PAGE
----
In a recent letter I discussed the fact that there is not much more that can be done for me, at least at present, if the leukemia fails to go into remission, or returns at some point. In response to that, my Mom asked how we’ll know if it worked in the first place. Good question. There are at least two steps we’ll be going through to see if it works. First, I’ll have another bone marrow biopsy a couple of months after we finish the six or seven rounds of chemotherapy. That will show if we seem to have cleared out the leukemic cells from the marrow in the short term. You may remember that my marrow was 40% leukemic the week before we started the treatments. If that looks good, cleared of leukemic cells, then we’ll follow my white count to see if it again becomes abnormal. That, however, is an open ended process. In theory, if I get out five years from the end of the treatments and haven’t relapsed, then I’m considered to be “cured” though it still could come back at about any time. Remember that we don’t have any long term studies of the results of the course of treatment I’m getting. I guess the way we’ll really know if it works is if the disease hasn’t come back by the time I die of something else. At age 80 or so, hopefully.

I think I’ve been remarkably free of side effects of this treatment since I haven’t ever vomited, but when I really think about it, I really have had a lot of side effects, just not the ones I worried about the most. I hate to vomit! I’m glad that’s not one of the things that I have had, as listed below in excruciating detail.

SKIN: Starting the day after my infusions and lasting a week or two, my skin and my hands feel very dry. This time, I also feel itchy, for the first time. I also get a rash after two to three weeks, but the rash is just a fine red rash all over my body which hasn’t bothered me too much.
HAIR: I have mentioned losing hair. I lose some hair about three to four weeks after each infusion. Our hair grows in cycles, with some actively growing, as I recall from physiology classes long ago, and some “resting.” The drugs affect rapidly dividing cells all over the body, hopefully mostly the cancer cells which are the most rapidly dividing, but also the cells in the hair follicles that are growing at the time. So, a few weeks after each cycle I lose some more hair. It still doesn’t look bad at all, but I haven’t gotten a haircut since before the trip to Las Vegas a number of weeks ago. I lose most of my hair in the bathtub about the time I’m getting another round of drugs. Unfortunately it doesn’t seem to affect the hair growing out of my ears which is doing just fine.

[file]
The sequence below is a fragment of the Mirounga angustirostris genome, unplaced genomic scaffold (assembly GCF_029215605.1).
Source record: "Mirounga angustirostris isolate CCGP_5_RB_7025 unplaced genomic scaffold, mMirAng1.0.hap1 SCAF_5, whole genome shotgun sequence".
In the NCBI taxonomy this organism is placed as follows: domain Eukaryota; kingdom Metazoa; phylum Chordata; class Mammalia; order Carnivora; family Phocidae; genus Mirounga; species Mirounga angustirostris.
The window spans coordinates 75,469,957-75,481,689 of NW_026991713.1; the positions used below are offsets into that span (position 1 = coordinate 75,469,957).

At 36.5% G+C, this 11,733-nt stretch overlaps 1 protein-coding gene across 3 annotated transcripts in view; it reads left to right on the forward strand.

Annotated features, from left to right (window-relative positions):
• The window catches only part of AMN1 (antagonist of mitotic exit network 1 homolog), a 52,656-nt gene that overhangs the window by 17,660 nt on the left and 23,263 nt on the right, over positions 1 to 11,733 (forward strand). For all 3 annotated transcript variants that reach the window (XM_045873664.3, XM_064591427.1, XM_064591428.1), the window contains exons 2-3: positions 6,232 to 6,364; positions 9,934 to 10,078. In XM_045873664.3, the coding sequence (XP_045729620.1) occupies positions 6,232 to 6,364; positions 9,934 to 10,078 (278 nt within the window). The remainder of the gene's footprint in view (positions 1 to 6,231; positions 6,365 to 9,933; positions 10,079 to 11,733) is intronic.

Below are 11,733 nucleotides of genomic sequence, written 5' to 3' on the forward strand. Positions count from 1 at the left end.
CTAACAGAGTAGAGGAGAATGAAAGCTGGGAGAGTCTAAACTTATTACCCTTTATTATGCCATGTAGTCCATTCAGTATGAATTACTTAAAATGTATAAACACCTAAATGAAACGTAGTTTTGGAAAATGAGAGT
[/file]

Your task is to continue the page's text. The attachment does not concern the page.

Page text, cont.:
VOICE: I get hoarse with each round of the chemo. Nobody mentioned that this would happen, but it has each time. I guess a couple of things are happening. First, I retain a lot of fluid that may collect in my vocal cords, making me talk like I have a cold. Also, the mucosal membranes of our bodies have a lot of rapidly dividing cells, so the mouth may be a bit inflamed as well. That’s why many folks getting chemo have bad mouth ulcers. Anyway, I think the vocal cords are a bit swollen and inflamed.
WEIGHT: It is incredible how much weight I gain with each round of chemotherapy. I actually gain 12-14 pounds in the three days of the infusions! Suddenly my pants don’t fit. Kathy had to go out and buy me some sweatpants to wear for that week of my cycles. The drugs they give me to prevent nausea (thank God!) include the powerful steroid Decadron. Well, that causes one to retain fluid and get fat. I drink a lot of fluids to flush out my kidneys, but not all of it gets excreted. Even after the infusions, I have to get up multiple times each night for close to a week to pee off the fluids I collect during the infusions. I get just about back to my normal weight in time to start another cycle.